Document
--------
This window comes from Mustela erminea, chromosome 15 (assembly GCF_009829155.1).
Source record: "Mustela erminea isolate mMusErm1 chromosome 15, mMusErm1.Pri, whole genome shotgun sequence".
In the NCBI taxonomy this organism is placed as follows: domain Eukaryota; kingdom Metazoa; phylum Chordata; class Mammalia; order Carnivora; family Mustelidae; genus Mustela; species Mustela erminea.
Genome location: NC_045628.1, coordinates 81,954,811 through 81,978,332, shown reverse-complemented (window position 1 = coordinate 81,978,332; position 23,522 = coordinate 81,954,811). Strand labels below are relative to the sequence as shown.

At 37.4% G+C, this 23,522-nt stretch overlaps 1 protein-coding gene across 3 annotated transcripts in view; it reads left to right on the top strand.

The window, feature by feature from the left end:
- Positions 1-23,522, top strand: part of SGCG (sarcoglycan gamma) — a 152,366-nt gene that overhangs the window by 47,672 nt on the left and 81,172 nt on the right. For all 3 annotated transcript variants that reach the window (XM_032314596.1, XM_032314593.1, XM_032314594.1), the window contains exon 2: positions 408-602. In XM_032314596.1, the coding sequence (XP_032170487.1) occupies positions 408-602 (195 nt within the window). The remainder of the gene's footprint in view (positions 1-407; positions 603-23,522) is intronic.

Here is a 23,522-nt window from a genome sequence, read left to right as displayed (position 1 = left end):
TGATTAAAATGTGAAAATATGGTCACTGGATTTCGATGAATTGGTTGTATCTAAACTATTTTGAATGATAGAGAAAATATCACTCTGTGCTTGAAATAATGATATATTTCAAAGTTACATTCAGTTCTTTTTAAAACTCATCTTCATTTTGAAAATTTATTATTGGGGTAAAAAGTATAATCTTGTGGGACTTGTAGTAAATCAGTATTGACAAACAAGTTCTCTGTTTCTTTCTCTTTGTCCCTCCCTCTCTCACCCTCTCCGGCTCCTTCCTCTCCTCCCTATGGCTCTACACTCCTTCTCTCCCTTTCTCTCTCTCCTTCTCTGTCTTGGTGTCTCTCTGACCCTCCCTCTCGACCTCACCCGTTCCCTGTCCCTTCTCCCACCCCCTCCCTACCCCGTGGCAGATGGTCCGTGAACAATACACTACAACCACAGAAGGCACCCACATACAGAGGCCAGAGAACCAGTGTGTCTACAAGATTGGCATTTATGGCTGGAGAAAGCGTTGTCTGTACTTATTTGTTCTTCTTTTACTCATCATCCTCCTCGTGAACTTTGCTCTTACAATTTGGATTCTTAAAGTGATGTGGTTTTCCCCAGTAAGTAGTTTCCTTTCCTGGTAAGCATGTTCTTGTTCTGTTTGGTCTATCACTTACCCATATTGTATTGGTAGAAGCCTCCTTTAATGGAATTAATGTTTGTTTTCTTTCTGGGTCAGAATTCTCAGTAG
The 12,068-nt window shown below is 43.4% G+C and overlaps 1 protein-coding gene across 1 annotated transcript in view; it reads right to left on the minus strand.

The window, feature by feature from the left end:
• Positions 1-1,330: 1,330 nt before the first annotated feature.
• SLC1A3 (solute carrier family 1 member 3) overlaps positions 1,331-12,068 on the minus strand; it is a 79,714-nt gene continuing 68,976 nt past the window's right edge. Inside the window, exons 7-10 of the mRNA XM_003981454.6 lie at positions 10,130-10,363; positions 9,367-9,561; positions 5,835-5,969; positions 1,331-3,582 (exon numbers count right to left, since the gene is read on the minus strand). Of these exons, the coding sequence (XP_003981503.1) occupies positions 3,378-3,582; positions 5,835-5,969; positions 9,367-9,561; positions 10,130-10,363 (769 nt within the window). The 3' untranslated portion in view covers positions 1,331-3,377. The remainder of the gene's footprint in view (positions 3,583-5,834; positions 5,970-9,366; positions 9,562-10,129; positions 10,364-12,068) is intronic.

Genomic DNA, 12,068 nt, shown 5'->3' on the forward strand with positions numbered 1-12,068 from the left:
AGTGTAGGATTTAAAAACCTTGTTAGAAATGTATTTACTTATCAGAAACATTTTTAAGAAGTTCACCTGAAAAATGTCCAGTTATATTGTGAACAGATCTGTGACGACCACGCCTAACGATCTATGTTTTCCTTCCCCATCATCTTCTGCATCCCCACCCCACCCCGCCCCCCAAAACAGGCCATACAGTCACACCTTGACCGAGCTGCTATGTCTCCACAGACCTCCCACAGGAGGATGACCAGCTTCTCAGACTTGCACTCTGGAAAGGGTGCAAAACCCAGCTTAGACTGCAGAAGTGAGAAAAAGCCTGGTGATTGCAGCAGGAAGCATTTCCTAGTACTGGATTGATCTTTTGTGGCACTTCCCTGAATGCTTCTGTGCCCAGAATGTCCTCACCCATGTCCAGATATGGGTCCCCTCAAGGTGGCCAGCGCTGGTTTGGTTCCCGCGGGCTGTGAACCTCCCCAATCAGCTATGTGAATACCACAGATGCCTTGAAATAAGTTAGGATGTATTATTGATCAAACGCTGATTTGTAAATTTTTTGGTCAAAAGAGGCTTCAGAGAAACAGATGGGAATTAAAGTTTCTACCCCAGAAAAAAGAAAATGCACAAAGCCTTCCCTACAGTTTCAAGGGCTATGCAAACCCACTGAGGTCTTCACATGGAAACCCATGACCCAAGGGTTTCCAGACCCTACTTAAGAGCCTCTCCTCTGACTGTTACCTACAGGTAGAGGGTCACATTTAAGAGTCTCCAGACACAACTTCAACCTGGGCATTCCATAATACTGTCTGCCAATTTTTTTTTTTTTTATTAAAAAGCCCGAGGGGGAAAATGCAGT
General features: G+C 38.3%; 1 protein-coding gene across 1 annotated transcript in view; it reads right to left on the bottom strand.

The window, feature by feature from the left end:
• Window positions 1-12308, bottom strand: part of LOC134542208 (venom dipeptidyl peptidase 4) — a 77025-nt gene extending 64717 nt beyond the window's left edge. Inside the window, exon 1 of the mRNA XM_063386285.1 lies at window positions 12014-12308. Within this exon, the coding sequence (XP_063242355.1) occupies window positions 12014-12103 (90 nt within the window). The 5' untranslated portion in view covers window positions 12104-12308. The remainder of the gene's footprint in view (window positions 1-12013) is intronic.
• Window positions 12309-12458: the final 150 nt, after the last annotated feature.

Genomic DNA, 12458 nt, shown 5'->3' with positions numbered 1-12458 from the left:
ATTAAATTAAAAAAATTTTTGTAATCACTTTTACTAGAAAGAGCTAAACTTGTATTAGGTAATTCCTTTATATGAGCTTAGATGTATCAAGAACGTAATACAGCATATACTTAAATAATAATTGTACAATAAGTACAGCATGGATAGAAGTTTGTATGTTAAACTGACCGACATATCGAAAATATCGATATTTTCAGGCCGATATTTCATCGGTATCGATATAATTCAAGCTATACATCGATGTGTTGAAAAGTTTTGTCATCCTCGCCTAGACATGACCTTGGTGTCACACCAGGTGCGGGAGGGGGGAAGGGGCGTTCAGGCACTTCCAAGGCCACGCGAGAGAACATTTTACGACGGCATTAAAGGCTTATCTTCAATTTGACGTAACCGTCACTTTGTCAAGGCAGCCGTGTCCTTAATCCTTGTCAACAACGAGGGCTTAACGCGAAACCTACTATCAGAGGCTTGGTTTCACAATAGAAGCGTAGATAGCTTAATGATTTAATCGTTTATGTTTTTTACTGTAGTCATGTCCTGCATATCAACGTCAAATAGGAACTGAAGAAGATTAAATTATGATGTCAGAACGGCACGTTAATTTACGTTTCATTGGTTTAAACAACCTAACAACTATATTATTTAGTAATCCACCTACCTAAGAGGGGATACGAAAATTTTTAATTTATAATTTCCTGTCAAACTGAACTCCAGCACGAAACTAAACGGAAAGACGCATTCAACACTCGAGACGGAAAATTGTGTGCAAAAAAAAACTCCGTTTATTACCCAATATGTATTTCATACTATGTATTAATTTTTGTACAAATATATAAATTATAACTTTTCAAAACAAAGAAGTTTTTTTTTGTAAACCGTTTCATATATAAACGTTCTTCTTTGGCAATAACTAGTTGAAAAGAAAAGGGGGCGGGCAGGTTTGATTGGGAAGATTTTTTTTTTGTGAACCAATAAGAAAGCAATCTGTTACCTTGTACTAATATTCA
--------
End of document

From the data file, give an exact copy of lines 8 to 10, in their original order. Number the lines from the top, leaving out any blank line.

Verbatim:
Here is a 23,522-nt window from a genome sequence, read left to right as displayed (position 1 = left end):
TGATTAAAATGTGAAAATATGGTCACTGGATTTCGATGAATTGGTTGTATCTAAACTATTTTGAATGATAGAGAAAATATCACTCTGTGCTTGAAATAATGATATATTTCAAAGTTACATTCAGTTCTTTTTAAAACTCATCTTCATTTTGAAAATTTATTATTGGGGTAAAAAGTATAATCTTGTGGGACTTGTAGTAAATCAGTATTGACAAACAAGTTCTCTGTTTCTTTCTCTTTGTCCCTCCCTCTCTCACCCTCTCCGGCTCCTTCCTCTCCTCCCTATGGCTCTACACTCCTTCTCTCCCTTTCTCTCTCTCCTTCTCTGTCTTGGTGTCTCTCTGACCCTCCCTCTCGACCTCACCCGTTCCCTGTCCCTTCTCCCACCCCCTCCCTACCCCGTGGCAGATGGTCCGTGAACAATACACTACAACCACAGAAGGCACCCACATACAGAGGCCAGAGAACCAGTGTGTCTACAAGATTGGCATTTATGGCTGGAGAAAGCGTTGTCTGTACTTATTTGTTCTTCTTTTACTCATCATCCTCCTCGTGAACTTTGCTCTTACAATTTGGATTCTTAAAGTGATGTGGTTTTCCCCAGTAAGTAGTTTCCTTTCCTGGTAAGCATGTTCTTGTTCTGTTTGGTCTATCACTTACCCATATTGTATTGGTAGAAGCCTCCTTTAATGGAATTAATGTTTGTTTTCTTTCTGGGTCAGAATTCTCAGTAG
The 12,068-nt window shown below is 43.4% G+C and overlaps 1 protein-coding gene across 1 annotated transcript in view; it reads right to left on the minus strand.